Expected value
Found by multiplying all possible outcomes by their possibilities.
Expected utility
Will show whether you are risk averse or risk loving.
Risk neutral
linear utility of money U(x)=x
Risk averse
Concave utility of money U(x)=x1/2 . Means you are scared of risk
Risk loving
Convex utility of money U(x)=x2
Coefficient of relative risk aversion
U(x)=x1-r where r is the coefficient
Hypothetical bias
arises in studies when a participant reports a willingness to pay that is either higher or lower than what they actually pay using their own money in lab or field experiments
Expected monetary value
Accounts for a dollar figure and a probability associated with various outcomes.
Expected utility theory
Like EMV, but takes also into account a person's risk valuations
Hypothetical vs. Real earnings
When participants are given hypothetical money, they tend to be more generous to others. People are considerably more risk averse when involving real money
Allais Paradox
Experiment using hypothetical percentages and millions of dollars, used to measure risk aversion
Prospect Theory
Alternative to calculating EU, a descriptive theory that takes into account reference dependence, loss aversion, and diminishing sensitivity
Probability weighting
Shows that people overreact to small probability events, but underreact to large probabilities
Mixed Strategy Nash equilibrium (also called mixed equilibrium) -
The connection you find between probabilities that a player will pick an option coupled with that options payout
Best response
The strategy(ies) that produces the most favorable outcome for a player, taken the other players' strategies as given.
Expected payoff
The value expected from a certain choice
T test (paired, unpaired, one sample, two sample) -
Tests the statistical difference between two populations
Chi Squared Test
Intended to test how likely it is that an observed distribution is due to chance.
Time preference
Measures how much people prefer things now as opposed to later
Discount rates
Measured by variable β and adds a discount utility to everything that doesn't happen now. Β=1 is the standard model, β>1 means having present bias
Impatience vs. present bias
Impatience is δ and does not imply irrational time consistency, present bias is β and does imply irrational time consistency
Time consistency
preferences are time consistent if the relative evaluation of preferences does not depend on when the decision maker is asked
Time inconsistency
When the relative evaluation depends on when the decision maker is asked
Extensive Form Games
Games in which player 1 decides, then the player 2 will make his moved based on players 1 decision.
Pareto Optimal
impossible to make any one individual better off without making at least one individual worse off.
Dictator Game
Player 1 (dictator) decides how to split money and player 2 has no say in what happens.
Ultimatum Game
player 1 choses to give 70 dollars, player 2 will decide to accept or deny.
Trust Game
the initial decision maker in a "trust game" decides how much money to pass to the other person. All money passed is increased by a factor, M > 1, and the second mover then decides how much of this to return to the first mover and how much to keep.
Double Blind Procedure
Neither the subject nor the experimenter know who is getting the particular treatment, complete anonymity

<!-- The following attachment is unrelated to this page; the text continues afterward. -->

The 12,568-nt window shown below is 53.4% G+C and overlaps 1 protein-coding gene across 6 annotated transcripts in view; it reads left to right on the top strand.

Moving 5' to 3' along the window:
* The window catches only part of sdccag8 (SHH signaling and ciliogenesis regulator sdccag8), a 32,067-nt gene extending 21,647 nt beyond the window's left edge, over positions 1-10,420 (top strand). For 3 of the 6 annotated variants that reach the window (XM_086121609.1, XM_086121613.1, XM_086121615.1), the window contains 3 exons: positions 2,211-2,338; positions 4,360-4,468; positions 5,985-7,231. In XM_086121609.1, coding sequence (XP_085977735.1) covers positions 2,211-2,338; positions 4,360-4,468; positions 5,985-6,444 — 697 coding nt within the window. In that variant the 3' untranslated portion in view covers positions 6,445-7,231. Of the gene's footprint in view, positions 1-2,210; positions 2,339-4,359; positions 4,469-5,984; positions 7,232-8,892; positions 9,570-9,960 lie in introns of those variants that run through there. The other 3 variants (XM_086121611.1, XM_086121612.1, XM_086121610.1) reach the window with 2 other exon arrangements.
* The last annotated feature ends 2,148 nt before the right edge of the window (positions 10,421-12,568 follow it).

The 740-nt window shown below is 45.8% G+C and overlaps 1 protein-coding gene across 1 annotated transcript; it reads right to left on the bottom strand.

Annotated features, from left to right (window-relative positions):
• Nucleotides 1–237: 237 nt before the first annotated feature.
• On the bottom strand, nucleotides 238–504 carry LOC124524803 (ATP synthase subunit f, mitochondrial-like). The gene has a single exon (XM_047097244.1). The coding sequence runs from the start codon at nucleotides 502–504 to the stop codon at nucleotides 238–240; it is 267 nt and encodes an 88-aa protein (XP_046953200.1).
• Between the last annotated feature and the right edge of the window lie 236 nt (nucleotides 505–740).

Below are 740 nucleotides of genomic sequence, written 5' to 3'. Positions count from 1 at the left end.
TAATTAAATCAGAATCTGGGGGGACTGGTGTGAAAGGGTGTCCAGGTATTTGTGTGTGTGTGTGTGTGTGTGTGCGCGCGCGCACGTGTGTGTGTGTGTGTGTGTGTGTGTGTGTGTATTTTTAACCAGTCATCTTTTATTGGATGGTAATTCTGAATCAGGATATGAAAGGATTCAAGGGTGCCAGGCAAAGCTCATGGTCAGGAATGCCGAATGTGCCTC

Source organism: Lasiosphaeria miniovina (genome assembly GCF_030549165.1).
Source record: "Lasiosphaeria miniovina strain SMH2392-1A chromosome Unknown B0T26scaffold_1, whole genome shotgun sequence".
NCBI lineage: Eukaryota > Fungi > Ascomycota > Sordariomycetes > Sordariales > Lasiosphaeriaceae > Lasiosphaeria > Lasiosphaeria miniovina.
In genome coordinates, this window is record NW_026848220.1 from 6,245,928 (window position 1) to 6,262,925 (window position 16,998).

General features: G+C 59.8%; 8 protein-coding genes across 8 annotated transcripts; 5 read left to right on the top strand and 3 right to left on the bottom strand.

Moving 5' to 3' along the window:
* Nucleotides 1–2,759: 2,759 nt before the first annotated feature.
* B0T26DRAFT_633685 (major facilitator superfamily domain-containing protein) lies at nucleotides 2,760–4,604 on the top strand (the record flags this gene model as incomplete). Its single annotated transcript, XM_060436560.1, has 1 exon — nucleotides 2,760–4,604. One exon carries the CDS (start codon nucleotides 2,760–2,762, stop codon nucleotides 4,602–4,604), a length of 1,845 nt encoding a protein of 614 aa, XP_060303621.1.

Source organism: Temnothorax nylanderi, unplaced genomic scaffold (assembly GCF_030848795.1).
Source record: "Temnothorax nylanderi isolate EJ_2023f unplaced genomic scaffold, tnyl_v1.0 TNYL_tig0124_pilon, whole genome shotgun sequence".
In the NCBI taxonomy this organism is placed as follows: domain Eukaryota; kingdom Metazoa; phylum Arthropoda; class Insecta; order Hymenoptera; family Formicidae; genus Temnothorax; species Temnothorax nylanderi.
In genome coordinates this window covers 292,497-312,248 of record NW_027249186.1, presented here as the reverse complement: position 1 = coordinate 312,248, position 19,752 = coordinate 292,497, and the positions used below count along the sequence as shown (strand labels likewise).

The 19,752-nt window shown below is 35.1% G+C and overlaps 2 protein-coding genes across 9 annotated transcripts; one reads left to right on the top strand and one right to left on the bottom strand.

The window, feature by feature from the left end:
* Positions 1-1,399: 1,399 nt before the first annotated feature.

Proposer
First player to send a money decision in an ultimatum or dictator game
Respondent
Second player in an ultimatum or dictator game
Backward Induction
Backward induction is the process of reasoning backwards in time, from the end of a problem or situation, to determine a sequence of optimal actions. In game theory, backward induction is a method used to compute subgame perfect equilibria in sequential games
Subgame Perfect Nash Equilibrium
The Nash Equilibrium of a multistage game, shown graphically by highlighting lines on a decision tree
Other Regarding Preferences
Caring about the preferences of others
Altruism
Regarding the preferences of others, "I like it when others do well"
Fairness
Thinking about all players involved and doing what you can to make sure everybody gets payoffs they deserve
Inequality Aversion
Being scared of inequality, wanting your own payoffs and others payoffs to be equal
Reciprocity
Conditional cooperation, "I'll treat you kindly if you do the same to me"
Social Dilemmas
Environments where equilibrium behaviour is not socially optimal
Public Goods
Non-rival, non-exclusive goods like national defense and education
Public Goods Game
When individuals have $$ to divide between group and individual accounts, like game with red and black cards we played in class
Free Rider Problem
When those who benefit from a good do not pay for it
MPCR
Marginal per capita return, higher MPCR means there is a lower cost of contributing to public account as well as higher efficiency, higher the population the lower the MPCR
Pro-social behavior
Behavior that benefits others or society as a whole
Guilt Aversion
Being scared of guilt, not wanting to let other players down
Monopoly
When there is only one firm in a market, monopolist will always maximize profit by TR-TC.
Oligopoly
Multiple firms dominating the market, high barriers to entry
Cournot
When competing firms make the same undifferentiating product and are in competition to produce the profit maximizing quantity
Cournot Theorem
As the number of firms grows larger and larger, the price and quantity produced will come closer and closer to competitive levels.
Asset Markets
Hypothetical markets setup with participants who have ability to buy and sell "stocks" with different dividends and payoffs.
Dividend Yield
The payoff or payoff options of an asset at the end of every round
Fundamental Value
Expected sum of remaining dividends on an asset
Present Value
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Asset Bubbles
When price > fundamental value, lead to misallocation of capital and can end in painful macroeconomic crises